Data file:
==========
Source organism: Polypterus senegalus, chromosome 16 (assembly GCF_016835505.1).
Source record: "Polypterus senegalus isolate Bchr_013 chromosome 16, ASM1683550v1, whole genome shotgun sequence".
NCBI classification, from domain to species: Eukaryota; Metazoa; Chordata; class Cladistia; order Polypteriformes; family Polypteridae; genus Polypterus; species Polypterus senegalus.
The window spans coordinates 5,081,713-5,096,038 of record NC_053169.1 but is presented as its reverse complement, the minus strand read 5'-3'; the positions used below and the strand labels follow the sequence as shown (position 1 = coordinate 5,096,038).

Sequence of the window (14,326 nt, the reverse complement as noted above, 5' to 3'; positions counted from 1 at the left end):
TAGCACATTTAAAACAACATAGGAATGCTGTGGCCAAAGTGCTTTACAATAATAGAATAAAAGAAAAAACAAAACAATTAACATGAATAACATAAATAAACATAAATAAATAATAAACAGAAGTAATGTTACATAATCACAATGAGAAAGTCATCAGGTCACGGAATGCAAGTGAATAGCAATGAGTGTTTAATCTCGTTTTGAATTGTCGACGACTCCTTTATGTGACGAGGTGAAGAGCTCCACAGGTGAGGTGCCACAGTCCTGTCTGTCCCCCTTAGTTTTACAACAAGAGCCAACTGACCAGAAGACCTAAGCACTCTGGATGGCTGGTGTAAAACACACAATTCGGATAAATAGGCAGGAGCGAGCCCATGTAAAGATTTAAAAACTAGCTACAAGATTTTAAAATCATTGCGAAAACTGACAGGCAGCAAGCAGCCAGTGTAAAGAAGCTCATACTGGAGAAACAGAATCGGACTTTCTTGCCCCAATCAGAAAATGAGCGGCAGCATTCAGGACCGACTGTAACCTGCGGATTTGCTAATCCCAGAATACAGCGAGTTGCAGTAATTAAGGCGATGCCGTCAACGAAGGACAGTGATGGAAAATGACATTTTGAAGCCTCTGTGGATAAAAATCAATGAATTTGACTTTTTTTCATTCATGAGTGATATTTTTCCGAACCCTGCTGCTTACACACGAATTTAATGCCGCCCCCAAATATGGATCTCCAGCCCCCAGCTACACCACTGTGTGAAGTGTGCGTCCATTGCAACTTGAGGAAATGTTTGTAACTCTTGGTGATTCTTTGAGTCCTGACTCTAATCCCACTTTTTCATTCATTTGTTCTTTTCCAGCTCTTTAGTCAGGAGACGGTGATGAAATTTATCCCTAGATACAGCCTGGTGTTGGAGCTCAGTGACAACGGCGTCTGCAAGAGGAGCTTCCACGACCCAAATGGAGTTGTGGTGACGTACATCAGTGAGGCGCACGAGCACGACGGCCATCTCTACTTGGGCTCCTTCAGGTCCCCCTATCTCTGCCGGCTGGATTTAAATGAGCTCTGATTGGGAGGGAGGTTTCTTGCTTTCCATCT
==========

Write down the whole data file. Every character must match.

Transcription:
Source organism: Polypterus senegalus, chromosome 16 (assembly GCF_016835505.1).
Source record: "Polypterus senegalus isolate Bchr_013 chromosome 16, ASM1683550v1, whole genome shotgun sequence".
NCBI classification, from domain to species: Eukaryota; Metazoa; Chordata; class Cladistia; order Polypteriformes; family Polypteridae; genus Polypterus; species Polypterus senegalus.
The window spans coordinates 5,081,713-5,096,038 of record NC_053169.1 but is presented as its reverse complement, the minus strand read 5'-3'; the positions used below and the strand labels follow the sequence as shown (position 1 = coordinate 5,096,038).

Sequence of the window (14,326 nt, the reverse complement as noted above, 5' to 3'; positions counted from 1 at the left end):
TAGCACATTTAAAACAACATAGGAATGCTGTGGCCAAAGTGCTTTACAATAATAGAATAAAAGAAAAAACAAAACAATTAACATGAATAACATAAATAAACATAAATAAATAATAAACAGAAGTAATGTTACATAATCACAATGAGAAAGTCATCAGGTCACGGAATGCAAGTGAATAGCAATGAGTGTTTAATCTCGTTTTGAATTGTCGACGACTCCTTTATGTGACGAGGTGAAGAGCTCCACAGGTGAGGTGCCACAGTCCTGTCTGTCCCCCTTAGTTTTACAACAAGAGCCAACTGACCAGAAGACCTAAGCACTCTGGATGGCTGGTGTAAAACACACAATTCGGATAAATAGGCAGGAGCGAGCCCATGTAAAGATTTAAAAACTAGCTACAAGATTTTAAAATCATTGCGAAAACTGACAGGCAGCAAGCAGCCAGTGTAAAGAAGCTCATACTGGAGAAACAGAATCGGACTTTCTTGCCCCAATCAGAAAATGAGCGGCAGCATTCAGGACCGACTGTAACCTGCGGATTTGCTAATCCCAGAATACAGCGAGTTGCAGTAATTAAGGCGATGCCGTCAACGAAGGACAGTGATGGAAAATGACATTTTGAAGCCTCTGTGGATAAAAATCAATGAATTTGACTTTTTTTCATTCATGAGTGATATTTTTCCGAACCCTGCTGCTTACACACGAATTTAATGCCGCCCCCAAATATGGATCTCCAGCCCCCAGCTACACCACTGTGTGAAGTGTGCGTCCATTGCAACTTGAGGAAATGTTTGTAACTCTTGGTGATTCTTTGAGTCCTGACTCTAATCCCACTTTTTCATTCATTTGTTCTTTTCCAGCTCTTTAGTCAGGAGACGGTGATGAAATTTATCCCTAGATACAGCCTGGTGTTGGAGCTCAGTGACAACGGCGTCTGCAAGAGGAGCTTCCACGACCCAAATGGAGTTGTGGTGACGTACATCAGTGAGGCGCACGAGCACGACGGCCATCTCTACTTGGGCTCCTTCAGGTCCCCCTATCTCTGCCGGCTGGATTTAAATGAGCTCTGATTGGGAGGGAGGTTTCTTGCTTTCCATCT